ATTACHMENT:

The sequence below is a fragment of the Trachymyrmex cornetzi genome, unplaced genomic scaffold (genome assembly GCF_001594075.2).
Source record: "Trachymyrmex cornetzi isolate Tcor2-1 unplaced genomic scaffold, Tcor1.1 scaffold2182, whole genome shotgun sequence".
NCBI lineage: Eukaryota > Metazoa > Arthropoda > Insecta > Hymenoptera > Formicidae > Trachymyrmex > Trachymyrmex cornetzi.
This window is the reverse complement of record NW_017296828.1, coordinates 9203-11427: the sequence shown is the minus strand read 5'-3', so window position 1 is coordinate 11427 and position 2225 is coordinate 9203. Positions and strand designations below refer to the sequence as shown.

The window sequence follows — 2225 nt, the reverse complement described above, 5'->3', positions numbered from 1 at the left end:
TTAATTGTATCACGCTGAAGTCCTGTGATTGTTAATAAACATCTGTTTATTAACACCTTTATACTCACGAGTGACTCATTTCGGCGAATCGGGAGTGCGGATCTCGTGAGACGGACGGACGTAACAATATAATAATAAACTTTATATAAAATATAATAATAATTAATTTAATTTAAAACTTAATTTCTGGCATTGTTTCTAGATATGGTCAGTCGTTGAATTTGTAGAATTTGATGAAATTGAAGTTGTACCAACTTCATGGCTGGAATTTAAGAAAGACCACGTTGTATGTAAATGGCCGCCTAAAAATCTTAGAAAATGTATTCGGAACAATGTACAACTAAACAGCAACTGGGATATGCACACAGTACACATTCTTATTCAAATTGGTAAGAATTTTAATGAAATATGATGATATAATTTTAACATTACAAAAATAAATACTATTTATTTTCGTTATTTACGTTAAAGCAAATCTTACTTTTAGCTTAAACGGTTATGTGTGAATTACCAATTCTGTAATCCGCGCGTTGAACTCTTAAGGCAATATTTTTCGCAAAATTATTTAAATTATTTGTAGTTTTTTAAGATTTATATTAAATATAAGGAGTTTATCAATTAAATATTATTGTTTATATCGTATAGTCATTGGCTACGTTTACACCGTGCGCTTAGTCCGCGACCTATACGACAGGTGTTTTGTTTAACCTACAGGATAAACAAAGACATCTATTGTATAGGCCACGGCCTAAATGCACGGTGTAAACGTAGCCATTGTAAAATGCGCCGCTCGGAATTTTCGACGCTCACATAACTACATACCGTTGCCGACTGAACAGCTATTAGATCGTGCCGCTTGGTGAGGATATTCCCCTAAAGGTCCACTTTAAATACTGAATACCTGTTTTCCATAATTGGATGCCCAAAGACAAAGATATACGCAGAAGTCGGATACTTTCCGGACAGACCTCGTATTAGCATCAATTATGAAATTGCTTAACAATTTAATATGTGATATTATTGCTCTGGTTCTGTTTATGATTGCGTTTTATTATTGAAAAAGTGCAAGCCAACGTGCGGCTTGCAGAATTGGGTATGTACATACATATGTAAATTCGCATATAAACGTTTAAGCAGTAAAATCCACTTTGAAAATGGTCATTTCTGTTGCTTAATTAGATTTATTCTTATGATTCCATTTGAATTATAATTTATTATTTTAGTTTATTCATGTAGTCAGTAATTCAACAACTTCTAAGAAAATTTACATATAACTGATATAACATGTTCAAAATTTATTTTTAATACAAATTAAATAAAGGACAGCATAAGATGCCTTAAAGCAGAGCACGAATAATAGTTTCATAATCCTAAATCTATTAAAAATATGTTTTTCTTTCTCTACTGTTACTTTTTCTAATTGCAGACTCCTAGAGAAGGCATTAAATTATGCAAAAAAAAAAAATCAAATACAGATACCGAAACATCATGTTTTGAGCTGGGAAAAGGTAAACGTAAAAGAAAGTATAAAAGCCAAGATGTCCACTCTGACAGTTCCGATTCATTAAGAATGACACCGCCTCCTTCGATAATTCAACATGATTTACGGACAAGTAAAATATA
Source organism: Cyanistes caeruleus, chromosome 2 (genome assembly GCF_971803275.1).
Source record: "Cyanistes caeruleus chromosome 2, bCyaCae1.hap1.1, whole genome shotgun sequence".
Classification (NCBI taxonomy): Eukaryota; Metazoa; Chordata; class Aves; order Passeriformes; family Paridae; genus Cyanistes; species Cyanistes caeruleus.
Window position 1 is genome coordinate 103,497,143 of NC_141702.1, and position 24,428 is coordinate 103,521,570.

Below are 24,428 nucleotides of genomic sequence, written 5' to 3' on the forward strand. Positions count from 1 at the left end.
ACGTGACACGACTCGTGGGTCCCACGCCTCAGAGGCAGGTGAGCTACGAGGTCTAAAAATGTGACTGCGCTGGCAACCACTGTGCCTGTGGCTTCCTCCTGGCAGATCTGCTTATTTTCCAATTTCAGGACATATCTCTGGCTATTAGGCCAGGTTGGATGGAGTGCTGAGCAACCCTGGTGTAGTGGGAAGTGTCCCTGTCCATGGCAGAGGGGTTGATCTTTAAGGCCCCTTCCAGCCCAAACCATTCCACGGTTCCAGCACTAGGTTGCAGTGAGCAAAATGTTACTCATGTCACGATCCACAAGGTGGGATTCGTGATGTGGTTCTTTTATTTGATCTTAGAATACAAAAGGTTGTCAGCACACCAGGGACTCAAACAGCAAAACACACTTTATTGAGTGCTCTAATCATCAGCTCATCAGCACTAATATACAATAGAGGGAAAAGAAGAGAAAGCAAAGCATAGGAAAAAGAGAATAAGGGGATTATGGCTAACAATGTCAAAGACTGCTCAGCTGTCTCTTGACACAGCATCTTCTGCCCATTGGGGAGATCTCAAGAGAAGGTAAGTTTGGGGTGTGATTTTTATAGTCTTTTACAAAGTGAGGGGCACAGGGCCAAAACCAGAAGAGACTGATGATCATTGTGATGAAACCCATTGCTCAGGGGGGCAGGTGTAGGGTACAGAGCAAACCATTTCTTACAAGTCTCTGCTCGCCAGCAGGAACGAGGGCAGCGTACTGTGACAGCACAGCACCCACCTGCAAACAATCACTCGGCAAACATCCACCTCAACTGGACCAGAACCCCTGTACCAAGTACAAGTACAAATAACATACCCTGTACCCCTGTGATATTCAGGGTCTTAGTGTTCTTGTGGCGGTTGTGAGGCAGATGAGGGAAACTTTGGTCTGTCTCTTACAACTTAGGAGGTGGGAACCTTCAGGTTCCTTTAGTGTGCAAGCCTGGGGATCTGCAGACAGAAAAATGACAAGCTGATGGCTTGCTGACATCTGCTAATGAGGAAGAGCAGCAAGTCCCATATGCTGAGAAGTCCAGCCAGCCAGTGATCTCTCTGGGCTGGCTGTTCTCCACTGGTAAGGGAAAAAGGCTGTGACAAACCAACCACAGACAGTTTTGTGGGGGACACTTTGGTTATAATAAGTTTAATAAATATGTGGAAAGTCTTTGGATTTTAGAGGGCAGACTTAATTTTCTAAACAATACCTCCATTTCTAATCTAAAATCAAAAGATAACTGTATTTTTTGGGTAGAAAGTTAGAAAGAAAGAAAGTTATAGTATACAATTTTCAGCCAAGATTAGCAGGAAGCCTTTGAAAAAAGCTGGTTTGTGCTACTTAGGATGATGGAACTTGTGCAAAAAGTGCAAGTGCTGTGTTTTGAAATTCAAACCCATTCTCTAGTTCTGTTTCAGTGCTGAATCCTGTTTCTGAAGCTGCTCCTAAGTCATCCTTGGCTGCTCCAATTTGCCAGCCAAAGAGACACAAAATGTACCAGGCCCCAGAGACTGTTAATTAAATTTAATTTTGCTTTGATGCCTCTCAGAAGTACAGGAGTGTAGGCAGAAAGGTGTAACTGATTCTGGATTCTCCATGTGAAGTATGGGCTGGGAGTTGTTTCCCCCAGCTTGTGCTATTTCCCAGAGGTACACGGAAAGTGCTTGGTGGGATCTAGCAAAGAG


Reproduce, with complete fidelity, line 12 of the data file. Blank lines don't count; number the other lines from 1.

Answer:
ACGTGACACGACTCGTGGGTCCCACGCCTCAGAGGCAGGTGAGCTACGAGGTCTAAAAATGTGACTGCGCTGGCAACCACTGTGCCTGTGGCTTCCTCCTGGCAGATCTGCTTATTTTCCAATTTCAGGACATATCTCTGGCTATTAGGCCAGGTTGGATGGAGTGCTGAGCAACCCTGGTGTAGTGGGAAGTGTCCCTGTCCATGGCAGAGGGGTTGATCTTTAAGGCCCCTTCCAGCCCAAACCATTCCACGGTTCCAGCACTAGGTTGCAGTGAGCAAAATGTTACTCATGTCACGATCCACAAGGTGGGATTCGTGATGTGGTTCTTTTATTTGATCTTAGAATACAAAAGGTTGTCAGCACACCAGGGACTCAAACAGCAAAACACACTTTATTGAGTGCTCTAATCATCAGCTCATCAGCACTAATATACAATAGAGGGAAAAGAAGAGAAAGCAAAGCATAGGAAAAAGAGAATAAGGGGATTATGGCTAACAATGTCAAAGACTGCTCAGCTGTCTCTTGACACAGCATCTTCTGCCCATTGGGGAGATCTCAAGAGAAGGTAAGTTTGGGGTGTGATTTTTATAGTCTTTTACAAAGTGAGGGGCACAGGGCCAAAACCAGAAGAGACTGATGATCATTGTGATGAAACCCATTGCTCAGGGGGGCAGGTGTAGGGTACAGAGCAAACCATTTCTTACAAGTCTCTGCTCGCCAGCAGGAACGAGGGCAGCGTACTGTGACAGCACAGCACCCACCTGCAAACAATCACTCGGCAAACATCCACCTCAACTGGACCAGAACCCCTGTACCAAGTACAAGTACAAATAACATACCCTGTACCCCTGTGATATTCAGGGTCTTAGTGTTCTTGTGGCGGTTGTGAGGCAGATGAGGGAAACTTTGGTCTGTCTCTTACAACTTAGGAGGTGGGAACCTTCAGGTTCCTTTAGTGTGCAAGCCTGGGGATCTGCAGACAGAAAAATGACAAGCTGATGGCTTGCTGACATCTGCTAATGAGGAAGAGCAGCAAGTCCCATATGCTGAGAAGTCCAGCCAGCCAGTGATCTCTCTGGGCTGGCTGTTCTCCACTGGTAAGGGAAAAAGGCTGTGACAAACCAACCACAGACAGTTTTGTGGGGGACACTTTGGTTATAATAAGTTTAATAAATATGTGGAAAGTCTTTGGATTTTAGAGGGCAGACTTAATTTTCTAAACAATACCTCCATTTCTAATCTAAAATCAAAAGATAACTGTATTTTTTGGGTAGAAAGTTAGAAAGAAAGAAAGTTATAGTATACAATTTTCAGCCAAGATTAGCAGGAAGCCTTTGAAAAAAGCTGGTTTGTGCTACTTAGGATGATGGAACTTGTGCAAAAAGTGCAAGTGCTGTGTTTTGAAATTCAAACCCATTCTCTAGTTCTGTTTCAGTGCTGAATCCTGTTTCTGAAGCTGCTCCTAAGTCATCCTTGGCTGCTCCAATTTGCCAGCCAAAGAGACACAAAATGTACCAGGCCCCAGAGACTGTTAATTAAATTTAATTTTGCTTTGATGCCTCTCAGAAGTACAGGAGTGTAGGCAGAAAGGTGTAACTGATTCTGGATTCTCCATGTGAAGTATGGGCTGGGAGTTGTTTCCCCCAGCTTGTGCTATTTCCCAGAGGTACACGGAAAGTGCTTGGTGGGATCTAGCAAAGAG